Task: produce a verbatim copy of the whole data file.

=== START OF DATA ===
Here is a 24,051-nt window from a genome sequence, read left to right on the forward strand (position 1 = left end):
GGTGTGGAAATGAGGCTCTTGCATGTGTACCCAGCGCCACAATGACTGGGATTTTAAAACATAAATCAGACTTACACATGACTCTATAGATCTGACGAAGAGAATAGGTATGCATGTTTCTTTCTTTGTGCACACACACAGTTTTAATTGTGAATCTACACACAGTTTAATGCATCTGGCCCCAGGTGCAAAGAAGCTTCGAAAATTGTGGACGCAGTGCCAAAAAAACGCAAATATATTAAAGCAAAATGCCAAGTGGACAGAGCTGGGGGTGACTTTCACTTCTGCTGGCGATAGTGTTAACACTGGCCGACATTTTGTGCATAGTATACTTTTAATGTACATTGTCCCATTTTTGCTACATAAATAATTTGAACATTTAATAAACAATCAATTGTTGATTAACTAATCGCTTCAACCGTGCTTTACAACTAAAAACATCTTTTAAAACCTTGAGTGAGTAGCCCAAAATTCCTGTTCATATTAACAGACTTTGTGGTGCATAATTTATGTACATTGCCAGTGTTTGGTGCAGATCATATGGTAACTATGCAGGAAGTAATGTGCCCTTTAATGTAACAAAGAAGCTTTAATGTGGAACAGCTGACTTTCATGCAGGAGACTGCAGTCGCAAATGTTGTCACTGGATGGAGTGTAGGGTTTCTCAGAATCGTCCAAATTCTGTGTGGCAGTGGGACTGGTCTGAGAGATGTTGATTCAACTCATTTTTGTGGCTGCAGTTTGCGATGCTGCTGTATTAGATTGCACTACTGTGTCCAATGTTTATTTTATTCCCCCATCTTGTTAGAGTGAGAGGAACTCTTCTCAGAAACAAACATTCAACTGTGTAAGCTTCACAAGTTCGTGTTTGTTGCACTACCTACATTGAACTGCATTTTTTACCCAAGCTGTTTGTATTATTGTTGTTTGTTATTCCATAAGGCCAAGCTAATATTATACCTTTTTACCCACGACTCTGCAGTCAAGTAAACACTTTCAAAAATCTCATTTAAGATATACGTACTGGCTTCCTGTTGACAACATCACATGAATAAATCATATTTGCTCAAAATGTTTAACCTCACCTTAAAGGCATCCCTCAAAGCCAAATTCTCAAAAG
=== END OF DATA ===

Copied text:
Here is a 24,051-nt window from a genome sequence, read left to right on the forward strand (position 1 = left end):
GGTGTGGAAATGAGGCTCTTGCATGTGTACCCAGCGCCACAATGACTGGGATTTTAAAACATAAATCAGACTTACACATGACTCTATAGATCTGACGAAGAGAATAGGTATGCATGTTTCTTTCTTTGTGCACACACACAGTTTTAATTGTGAATCTACACACAGTTTAATGCATCTGGCCCCAGGTGCAAAGAAGCTTCGAAAATTGTGGACGCAGTGCCAAAAAAACGCAAATATATTAAAGCAAAATGCCAAGTGGACAGAGCTGGGGGTGACTTTCACTTCTGCTGGCGATAGTGTTAACACTGGCCGACATTTTGTGCATAGTATACTTTTAATGTACATTGTCCCATTTTTGCTACATAAATAATTTGAACATTTAATAAACAATCAATTGTTGATTAACTAATCGCTTCAACCGTGCTTTACAACTAAAAACATCTTTTAAAACCTTGAGTGAGTAGCCCAAAATTCCTGTTCATATTAACAGACTTTGTGGTGCATAATTTATGTACATTGCCAGTGTTTGGTGCAGATCATATGGTAACTATGCAGGAAGTAATGTGCCCTTTAATGTAACAAAGAAGCTTTAATGTGGAACAGCTGACTTTCATGCAGGAGACTGCAGTCGCAAATGTTGTCACTGGATGGAGTGTAGGGTTTCTCAGAATCGTCCAAATTCTGTGTGGCAGTGGGACTGGTCTGAGAGATGTTGATTCAACTCATTTTTGTGGCTGCAGTTTGCGATGCTGCTGTATTAGATTGCACTACTGTGTCCAATGTTTATTTTATTCCCCCATCTTGTTAGAGTGAGAGGAACTCTTCTCAGAAACAAACATTCAACTGTGTAAGCTTCACAAGTTCGTGTTTGTTGCACTACCTACATTGAACTGCATTTTTTACCCAAGCTGTTTGTATTATTGTTGTTTGTTATTCCATAAGGCCAAGCTAATATTATACCTTTTTACCCACGACTCTGCAGTCAAGTAAACACTTTCAAAAATCTCATTTAAGATATACGTACTGGCTTCCTGTTGACAACATCACATGAATAAATCATATTTGCTCAAAATGTTTAACCTCACCTTAAAGGCATCCCTCAAAGCCAAATTCTCAAAAG